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Flash comment: Estonia

Economic commentary by Economic Research Department Nov. 14, 2012

Unemployment rate falls to 9.7% in 3Q

Labour market indicators
20% 15% 10% 5% 0% 2008 -5% -10% -15% Unemployment rate Employment, annual grow th Participation rate (rs) 62% 2009 2010 2011 2012 66% 70%


According to the Labour Force Survey data published by Statistics Estonia, the unemployment rate fell to 9.7% in the third quarter from 10.2% in the second quarter. Annual growth of employment slowed to 1.1%, while the participation rate reached a new high of 68.6%. Unemployment fell in all age groups, but the most among the youngest (<24 year-olds) and the oldest (>50 year-olds). In those age groups the non-activity declined the most as well; for the latter this can be explained by a gradual rise in the pension age. Although the long-term unemployment declined for the second quarter in a row, its share in the total unemployment has remained above 50% since the beginning of 2011. Employment dynamics reflect the structure of economic growth which has lately been strongly domestic-demand oriented as compared to a year ago employment grew by 27% in real estate related activities, 25% in ICT and 3% in domestic trade. In addition, the contribution from public sector to overall employment growth was very high employment was up by 13% in education, 11% in health care and 24% in administrative activities, i.e. in sectors with a strong public sector involvement. Manufacturing which has contributed negatively to the economic growth due to weak external demand, saw employment fall for the second quarter in a row. As the GDP growth accelerated in the third quarter (to 3.4%) productivity per employee improved again after stalling for two quarters. Productivity increased close to all-time highest level last seen in the third quarter of 2007.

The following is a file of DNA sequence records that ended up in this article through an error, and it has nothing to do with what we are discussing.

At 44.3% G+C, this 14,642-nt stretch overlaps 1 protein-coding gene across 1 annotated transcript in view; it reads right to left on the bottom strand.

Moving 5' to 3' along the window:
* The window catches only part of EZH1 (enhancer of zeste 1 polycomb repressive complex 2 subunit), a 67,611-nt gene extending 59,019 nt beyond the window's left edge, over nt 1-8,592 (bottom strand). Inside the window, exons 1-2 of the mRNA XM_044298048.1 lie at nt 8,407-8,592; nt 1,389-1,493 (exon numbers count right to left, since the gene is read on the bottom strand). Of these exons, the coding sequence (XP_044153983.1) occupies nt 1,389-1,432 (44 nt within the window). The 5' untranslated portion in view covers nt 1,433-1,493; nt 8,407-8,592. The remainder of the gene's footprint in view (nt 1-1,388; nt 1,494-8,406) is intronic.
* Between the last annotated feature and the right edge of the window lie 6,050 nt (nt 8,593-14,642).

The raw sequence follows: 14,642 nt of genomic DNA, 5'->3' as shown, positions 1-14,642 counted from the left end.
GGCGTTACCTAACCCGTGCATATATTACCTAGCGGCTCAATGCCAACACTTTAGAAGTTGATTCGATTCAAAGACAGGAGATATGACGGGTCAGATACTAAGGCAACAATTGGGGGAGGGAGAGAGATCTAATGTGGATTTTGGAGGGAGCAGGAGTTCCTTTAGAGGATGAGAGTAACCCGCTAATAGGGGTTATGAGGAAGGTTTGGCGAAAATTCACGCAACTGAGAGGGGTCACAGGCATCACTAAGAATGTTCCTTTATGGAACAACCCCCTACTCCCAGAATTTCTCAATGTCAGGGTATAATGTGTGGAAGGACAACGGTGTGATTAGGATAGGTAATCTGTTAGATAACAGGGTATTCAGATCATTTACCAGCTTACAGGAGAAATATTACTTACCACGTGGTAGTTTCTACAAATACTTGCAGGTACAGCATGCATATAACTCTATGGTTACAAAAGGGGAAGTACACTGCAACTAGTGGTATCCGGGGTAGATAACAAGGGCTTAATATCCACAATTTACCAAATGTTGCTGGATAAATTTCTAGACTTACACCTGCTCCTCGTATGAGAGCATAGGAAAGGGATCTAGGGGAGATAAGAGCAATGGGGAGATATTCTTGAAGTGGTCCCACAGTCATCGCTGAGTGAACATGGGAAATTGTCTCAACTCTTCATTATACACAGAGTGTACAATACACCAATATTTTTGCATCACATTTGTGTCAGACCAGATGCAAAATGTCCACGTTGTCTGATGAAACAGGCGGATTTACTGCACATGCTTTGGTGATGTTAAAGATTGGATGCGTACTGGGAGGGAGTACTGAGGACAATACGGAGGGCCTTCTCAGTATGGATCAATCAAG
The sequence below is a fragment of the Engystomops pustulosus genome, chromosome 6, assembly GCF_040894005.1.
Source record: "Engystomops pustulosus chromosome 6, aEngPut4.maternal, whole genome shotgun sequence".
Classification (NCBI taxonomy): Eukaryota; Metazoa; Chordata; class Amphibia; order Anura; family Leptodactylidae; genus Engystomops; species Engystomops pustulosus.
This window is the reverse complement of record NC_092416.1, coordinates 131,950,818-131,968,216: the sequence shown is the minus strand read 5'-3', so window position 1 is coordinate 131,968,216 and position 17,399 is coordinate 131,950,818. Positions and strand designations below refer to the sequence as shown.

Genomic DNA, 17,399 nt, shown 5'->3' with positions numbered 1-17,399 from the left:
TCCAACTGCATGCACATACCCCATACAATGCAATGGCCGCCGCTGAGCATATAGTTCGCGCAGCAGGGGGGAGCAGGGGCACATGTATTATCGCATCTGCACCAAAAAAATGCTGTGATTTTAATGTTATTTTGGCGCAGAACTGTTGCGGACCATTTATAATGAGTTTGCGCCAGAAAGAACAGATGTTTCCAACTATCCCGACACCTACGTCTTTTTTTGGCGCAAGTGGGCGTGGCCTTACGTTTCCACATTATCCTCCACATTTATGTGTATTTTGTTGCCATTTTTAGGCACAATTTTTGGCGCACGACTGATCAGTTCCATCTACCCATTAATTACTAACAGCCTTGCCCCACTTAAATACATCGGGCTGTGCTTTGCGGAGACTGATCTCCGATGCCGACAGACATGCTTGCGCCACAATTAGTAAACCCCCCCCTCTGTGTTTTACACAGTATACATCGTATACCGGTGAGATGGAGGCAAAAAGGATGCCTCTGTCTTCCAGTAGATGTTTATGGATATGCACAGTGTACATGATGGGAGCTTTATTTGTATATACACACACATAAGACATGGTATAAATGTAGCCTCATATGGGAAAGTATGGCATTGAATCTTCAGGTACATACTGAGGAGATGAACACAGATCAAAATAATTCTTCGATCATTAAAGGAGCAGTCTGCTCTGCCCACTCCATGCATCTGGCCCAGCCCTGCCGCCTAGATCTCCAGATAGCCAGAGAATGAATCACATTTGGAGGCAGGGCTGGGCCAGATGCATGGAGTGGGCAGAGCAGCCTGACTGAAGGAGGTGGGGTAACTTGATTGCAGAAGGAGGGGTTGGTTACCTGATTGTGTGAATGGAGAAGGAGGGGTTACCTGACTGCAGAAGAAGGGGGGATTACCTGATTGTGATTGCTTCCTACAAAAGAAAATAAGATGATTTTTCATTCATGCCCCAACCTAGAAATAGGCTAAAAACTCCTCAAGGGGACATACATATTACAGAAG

Unemployment by duration
20% 18% 16% 14% 12% 10% 8% 6% 4% 2% 0% 2007 70% 60% 50% 40% 30% 20% 10% 2008 2009 2010 2011 more than 12 months less than 12 months share of long-term unemployment (rs)

As employment has almost reached the levels seen during boom years (currently ca 5% lower), further gains in coming quarters are likely to be smaller. On one hand, the labour demand will be suppressed by continuously weak external conditions which hurt the exporting sector; on the other hand, the continuous structural problems in the labour market will be more visible and lack of qualified labour is an increasing bottleneck.

Employment expectations, points

30 20 10 0 2010 -10 -20 -30 -40 manufacturing construction retail services



Kristjan Tamla Acting Chief Economist +372 888 7952

Swedbank Economic Research Department SE-105 34 Stockholm, Sweden Legally responsible publisher Cecilia Hermansson, +46 8 5859 7720

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